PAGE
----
Several prominent evolutionary theories contend that religion was critical to the emergence of large-scale societies and encourages cooperation in contemporary complex groups. These theories argue that religious systems provide a reliable mechanism for finding trustworthy anonymous individuals under conditions of risk. In support, studies find that people displaying cues of religious identity are more likely to be trusted by anonymous coreligionists. However, recent research has found that displays of religious commitment can increase trust across religious divides. These findings are puzzling from the perspective that religion emerges to regulate coalitions. To date, these issues have not been investigated outside of American undergraduate samples nor have studies considered how religious identities interact with other essential group-membership signals, such as ancestry, to affect intergroup trust. Here, we address these issues and compare religious identity, ancestry, and trust among and between Christians and Hindus living in Mauritius. Ninety-seven participants rated the trustworthiness of faces, and in a modified trust game distributed money among these faces, which varied according to religious and ethnic identity. In contrast to previous research, we find that markers of religious identity increase monetary investments only among in-group members and not across religious divides. Moreover, out-group religious markers on faces of in-group ancestry decrease reported trustworthiness. These findings run counter to recent studies collected in the United States and suggest that local socioecologies influence the relationships between religion and trust. We conclude with suggestions for future research and a discussion of the challenges of conducting field experiments with remote populations.

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Publisher
SAGE
Copyright
Copyright © 2022 by SAGE Publications Inc., unless otherwise noted. Manuscript content on this site is licensed under Creative Commons Licenses
ISSN
1474-7049
eISSN
1474-7049
DOI
10.1177/1474704918817644
Publisher site
See Article on Publisher Site

Abstract

Several prominent evolutionary theories contend that religion was critical to the emergence of large-scale societies and encourages cooperation in contemporary complex groups. These theories argue that religious systems provide a reliable mechanism for finding trustworthy anonymous individuals under conditions of risk. In support, studies find that people displaying cues of religious identity are more likely to be trusted by anonymous coreligionists. However, recent research has found that displays of religious commitment can increase trust across religious divides. These findings are puzzling from the perspective that religion emerges to regulate coalitions. To date, these issues have not been investigated outside of American undergraduate samples nor have studies considered how religious identities interact with other essential group-membership signals, such as ancestry, to affect intergroup trust. Here, we address these issues and compare religious identity, ancestry, and trust among and between Christians and Hindus living in Mauritius. Ninety-seven participants rated the trustworthiness of faces, and in a modified trust game distributed money among these faces, which varied according to religious and ethnic identity. In contrast to previous research, we find that markers of religious identity increase monetary investments only among in-group members and not across religious divides. Moreover, out-group religious markers on faces of in-group ancestry decrease reported trustworthiness. These findings run counter to recent studies collected in the United States and suggest that local socioecologies influence the relationships between religion and trust. We conclude with suggestions for future research and a discussion of the challenges of conducting field experiments with remote populations.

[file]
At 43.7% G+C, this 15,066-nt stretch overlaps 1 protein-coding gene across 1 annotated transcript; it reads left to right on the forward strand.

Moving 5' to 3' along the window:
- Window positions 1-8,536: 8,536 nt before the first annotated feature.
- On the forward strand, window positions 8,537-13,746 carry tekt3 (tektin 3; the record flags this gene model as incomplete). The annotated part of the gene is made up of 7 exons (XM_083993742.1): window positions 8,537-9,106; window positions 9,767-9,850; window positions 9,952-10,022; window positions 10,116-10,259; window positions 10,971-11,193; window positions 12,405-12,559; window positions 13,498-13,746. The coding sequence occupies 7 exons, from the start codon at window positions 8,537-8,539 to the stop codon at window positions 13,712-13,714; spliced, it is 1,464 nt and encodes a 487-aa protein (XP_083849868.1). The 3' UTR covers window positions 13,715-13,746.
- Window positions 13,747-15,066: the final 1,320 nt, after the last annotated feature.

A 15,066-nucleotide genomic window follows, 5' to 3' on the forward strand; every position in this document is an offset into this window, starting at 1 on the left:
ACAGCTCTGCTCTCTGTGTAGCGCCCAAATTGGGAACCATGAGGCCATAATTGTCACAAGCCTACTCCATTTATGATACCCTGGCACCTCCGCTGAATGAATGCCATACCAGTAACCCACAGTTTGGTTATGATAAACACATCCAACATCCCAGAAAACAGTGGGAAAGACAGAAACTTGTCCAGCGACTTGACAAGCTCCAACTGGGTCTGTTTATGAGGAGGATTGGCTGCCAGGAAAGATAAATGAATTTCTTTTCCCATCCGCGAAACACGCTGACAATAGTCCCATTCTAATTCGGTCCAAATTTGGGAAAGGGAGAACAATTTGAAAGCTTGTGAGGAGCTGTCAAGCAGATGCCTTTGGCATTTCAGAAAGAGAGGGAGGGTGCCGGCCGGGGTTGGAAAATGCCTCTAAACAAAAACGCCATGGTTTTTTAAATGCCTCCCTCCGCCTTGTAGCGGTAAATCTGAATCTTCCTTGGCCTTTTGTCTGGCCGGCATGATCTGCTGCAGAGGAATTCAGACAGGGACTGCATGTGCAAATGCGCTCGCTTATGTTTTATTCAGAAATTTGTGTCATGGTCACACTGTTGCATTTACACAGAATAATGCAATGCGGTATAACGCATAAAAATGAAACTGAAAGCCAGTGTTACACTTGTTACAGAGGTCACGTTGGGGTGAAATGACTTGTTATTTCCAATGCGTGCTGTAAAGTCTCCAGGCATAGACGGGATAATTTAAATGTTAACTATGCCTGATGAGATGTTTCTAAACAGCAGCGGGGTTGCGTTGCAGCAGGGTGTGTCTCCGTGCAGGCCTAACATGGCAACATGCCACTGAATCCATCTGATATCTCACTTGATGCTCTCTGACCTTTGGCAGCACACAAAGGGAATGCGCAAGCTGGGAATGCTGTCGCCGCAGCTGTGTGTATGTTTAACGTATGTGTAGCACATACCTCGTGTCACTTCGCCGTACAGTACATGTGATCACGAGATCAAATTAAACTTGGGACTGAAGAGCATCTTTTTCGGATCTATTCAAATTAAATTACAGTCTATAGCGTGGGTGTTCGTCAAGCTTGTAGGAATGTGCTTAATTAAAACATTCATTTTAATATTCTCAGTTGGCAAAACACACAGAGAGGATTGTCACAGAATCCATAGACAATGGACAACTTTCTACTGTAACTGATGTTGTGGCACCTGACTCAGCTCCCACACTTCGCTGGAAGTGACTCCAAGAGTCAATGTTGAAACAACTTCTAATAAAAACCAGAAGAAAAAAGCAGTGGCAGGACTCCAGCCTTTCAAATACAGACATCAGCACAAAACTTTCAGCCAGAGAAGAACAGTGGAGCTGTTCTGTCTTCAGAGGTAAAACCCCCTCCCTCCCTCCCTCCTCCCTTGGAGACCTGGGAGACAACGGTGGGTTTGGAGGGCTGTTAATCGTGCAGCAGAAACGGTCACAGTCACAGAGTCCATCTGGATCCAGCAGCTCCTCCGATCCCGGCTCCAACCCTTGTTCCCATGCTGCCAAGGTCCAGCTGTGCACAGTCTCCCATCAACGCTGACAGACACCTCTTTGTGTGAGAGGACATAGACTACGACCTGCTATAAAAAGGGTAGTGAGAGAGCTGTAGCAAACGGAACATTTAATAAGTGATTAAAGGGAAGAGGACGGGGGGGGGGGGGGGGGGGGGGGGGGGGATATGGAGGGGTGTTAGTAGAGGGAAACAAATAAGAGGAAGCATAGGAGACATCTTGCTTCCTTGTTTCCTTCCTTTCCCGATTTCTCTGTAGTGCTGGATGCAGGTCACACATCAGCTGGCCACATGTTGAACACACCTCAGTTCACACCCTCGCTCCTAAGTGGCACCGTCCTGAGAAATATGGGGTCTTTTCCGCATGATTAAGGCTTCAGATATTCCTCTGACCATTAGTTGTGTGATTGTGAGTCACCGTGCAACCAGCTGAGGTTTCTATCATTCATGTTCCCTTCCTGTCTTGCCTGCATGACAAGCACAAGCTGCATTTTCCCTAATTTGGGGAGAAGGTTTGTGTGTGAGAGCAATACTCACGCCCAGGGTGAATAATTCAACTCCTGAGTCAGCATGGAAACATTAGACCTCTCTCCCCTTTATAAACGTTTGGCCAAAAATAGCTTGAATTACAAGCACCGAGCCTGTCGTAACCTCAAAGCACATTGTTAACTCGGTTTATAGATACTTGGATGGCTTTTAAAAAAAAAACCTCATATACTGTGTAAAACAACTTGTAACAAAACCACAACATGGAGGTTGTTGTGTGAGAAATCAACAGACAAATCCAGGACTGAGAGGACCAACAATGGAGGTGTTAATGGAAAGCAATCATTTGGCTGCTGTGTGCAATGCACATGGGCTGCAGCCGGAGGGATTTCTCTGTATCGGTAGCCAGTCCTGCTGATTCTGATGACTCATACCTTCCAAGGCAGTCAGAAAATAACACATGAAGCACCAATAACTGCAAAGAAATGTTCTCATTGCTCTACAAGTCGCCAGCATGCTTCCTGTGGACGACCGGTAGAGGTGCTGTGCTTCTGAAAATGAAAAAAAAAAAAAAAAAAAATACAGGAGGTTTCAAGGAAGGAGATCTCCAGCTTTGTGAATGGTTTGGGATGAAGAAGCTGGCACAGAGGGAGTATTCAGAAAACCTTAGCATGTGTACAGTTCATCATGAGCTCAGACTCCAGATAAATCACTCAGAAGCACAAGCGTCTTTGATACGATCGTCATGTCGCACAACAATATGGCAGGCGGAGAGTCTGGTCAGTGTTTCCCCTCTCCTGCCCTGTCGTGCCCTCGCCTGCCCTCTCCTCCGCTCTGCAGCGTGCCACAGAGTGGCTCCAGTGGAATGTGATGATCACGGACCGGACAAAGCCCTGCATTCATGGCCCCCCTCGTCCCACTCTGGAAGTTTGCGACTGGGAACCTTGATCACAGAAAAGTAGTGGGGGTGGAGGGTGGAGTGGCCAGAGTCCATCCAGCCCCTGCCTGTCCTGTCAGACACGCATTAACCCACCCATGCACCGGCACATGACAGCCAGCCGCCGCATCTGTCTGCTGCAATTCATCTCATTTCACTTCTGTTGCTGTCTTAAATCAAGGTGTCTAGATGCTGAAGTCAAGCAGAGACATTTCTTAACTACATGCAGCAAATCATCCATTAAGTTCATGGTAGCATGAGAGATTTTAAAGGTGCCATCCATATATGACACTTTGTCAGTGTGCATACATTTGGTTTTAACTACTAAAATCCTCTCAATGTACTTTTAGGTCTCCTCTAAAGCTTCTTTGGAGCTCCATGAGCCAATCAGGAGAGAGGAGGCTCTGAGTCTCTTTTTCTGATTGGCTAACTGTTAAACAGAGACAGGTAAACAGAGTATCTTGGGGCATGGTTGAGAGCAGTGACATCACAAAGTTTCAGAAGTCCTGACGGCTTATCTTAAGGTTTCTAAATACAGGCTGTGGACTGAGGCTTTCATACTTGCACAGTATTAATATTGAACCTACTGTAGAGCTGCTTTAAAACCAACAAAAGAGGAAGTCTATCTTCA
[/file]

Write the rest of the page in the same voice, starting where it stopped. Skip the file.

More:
Journal

Evolutionary PsychologySAGE

Published: Dec 17, 2018

Keywords: cooperation; ancestry; Mauritius; religion; trust

References